This unsuspected habit could have a positive impact on your well-being, according to scientists

The start of a new year is often a time for making good resolutions. One of them is often to feel better. And according to recent discoveries, this simple habit has an unsuspected beneficial impact.

habit positive impact well-being mental health study
© Priscilla du Preez / Unsplash
habit positive impact well-being mental health study

'Stop talking for nothing'. Raise your hand if you've never heard the phrase! Supposed to silence those who talk too much, it implies that to engage in a discussion with your fellow human beings, you need to have something exciting to say. But a recent study refutes this prejudice. Far from being harmful, small talk is actually excellent for people's overall well-being.

Discover our latest podcast

The benefits of small talk

Papotage in the language of Molière, small talk in the language of Shakespeare, whatever you want to call it, a recent study published in the journal Social Psychological and Personality Science, highlights the benefits to people's well-being of exchanging small talk.

By surveying 60,000 people in Turkey and the UK, the researchers realized that it's not always better to wait until you have something interesting to say. Exchanging banalities, a type of connection that seems to be lost in the age of screens and social networks, can bring self-satisfaction and greater well-being, by exchanging with other human beings.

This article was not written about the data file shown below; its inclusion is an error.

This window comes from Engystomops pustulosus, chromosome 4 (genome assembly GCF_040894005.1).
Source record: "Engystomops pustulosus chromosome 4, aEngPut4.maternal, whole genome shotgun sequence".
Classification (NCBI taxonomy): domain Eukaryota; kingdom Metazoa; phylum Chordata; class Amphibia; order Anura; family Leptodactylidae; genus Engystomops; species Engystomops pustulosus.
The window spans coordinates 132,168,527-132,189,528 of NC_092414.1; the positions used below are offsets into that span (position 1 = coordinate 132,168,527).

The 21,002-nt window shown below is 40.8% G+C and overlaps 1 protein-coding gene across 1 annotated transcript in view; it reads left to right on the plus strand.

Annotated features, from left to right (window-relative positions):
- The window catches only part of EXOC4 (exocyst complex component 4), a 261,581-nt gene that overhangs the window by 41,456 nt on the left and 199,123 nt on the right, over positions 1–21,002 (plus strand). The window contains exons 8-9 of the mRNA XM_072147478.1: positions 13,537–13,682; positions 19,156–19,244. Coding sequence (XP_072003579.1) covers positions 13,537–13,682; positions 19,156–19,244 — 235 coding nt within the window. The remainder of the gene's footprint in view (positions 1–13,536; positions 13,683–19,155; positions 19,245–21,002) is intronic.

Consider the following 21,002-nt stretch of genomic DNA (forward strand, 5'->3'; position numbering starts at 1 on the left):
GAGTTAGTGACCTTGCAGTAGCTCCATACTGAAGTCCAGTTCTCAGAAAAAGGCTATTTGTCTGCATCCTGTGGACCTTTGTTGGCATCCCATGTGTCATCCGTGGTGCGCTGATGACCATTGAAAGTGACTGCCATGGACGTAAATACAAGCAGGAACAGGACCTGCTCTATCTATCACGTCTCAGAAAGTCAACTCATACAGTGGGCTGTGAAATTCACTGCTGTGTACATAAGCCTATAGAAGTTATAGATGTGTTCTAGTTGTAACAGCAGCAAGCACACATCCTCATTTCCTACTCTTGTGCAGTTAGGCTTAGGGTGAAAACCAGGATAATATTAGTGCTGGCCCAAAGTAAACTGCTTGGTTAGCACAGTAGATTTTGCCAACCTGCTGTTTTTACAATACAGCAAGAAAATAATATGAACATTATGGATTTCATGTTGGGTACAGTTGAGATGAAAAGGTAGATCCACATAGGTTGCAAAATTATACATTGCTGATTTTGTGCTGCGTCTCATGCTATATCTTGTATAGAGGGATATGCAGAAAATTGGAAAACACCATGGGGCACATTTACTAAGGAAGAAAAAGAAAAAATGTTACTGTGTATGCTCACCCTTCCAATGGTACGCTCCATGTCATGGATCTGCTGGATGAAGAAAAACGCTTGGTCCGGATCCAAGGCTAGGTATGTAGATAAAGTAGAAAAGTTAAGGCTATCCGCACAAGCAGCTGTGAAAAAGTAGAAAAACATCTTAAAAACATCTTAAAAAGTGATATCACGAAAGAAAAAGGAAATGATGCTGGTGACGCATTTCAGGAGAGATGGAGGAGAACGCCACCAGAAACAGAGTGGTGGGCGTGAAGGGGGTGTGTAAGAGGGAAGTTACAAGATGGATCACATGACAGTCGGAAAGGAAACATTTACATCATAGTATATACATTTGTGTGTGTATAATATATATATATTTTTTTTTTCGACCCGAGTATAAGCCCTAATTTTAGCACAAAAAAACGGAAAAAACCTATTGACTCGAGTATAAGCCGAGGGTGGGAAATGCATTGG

Mastering the art of platitudes

But to be really effective, small talk needs to follow certain rules, so that it doesn't turn into a source of tension and frustration. To this end, the discussion must be kept light and deliberate. The aim is to create an initial connection that will act as a bridge to something deeper, if appropriate.

The experts recommend avoiding debates, intrusions into private life, negative viewpoints and heated topics such as politics or religion. Instead, it's best to talk about the weather, food, passions and so on. While for some this is easy to do, for others it can be a daunting task.

This article has been translated from Gentside FR.

Read more:

Talking in your sleep: Here's what it could mean for your health

These 5 habits are extremely harmful to your health on the long run

Science reveals this common habit could make your insomnia worse

Sources used:

American Psychology Association: Getting beyond small talk: Study finds people enjoy deep conversations with strangers

TalkShop: The Negative Impacts of Social Media on Face-to-Face Interactions

Social prescribing: What is it, and how does it impact mental health? Social prescribing: What is it, and how does it impact mental health?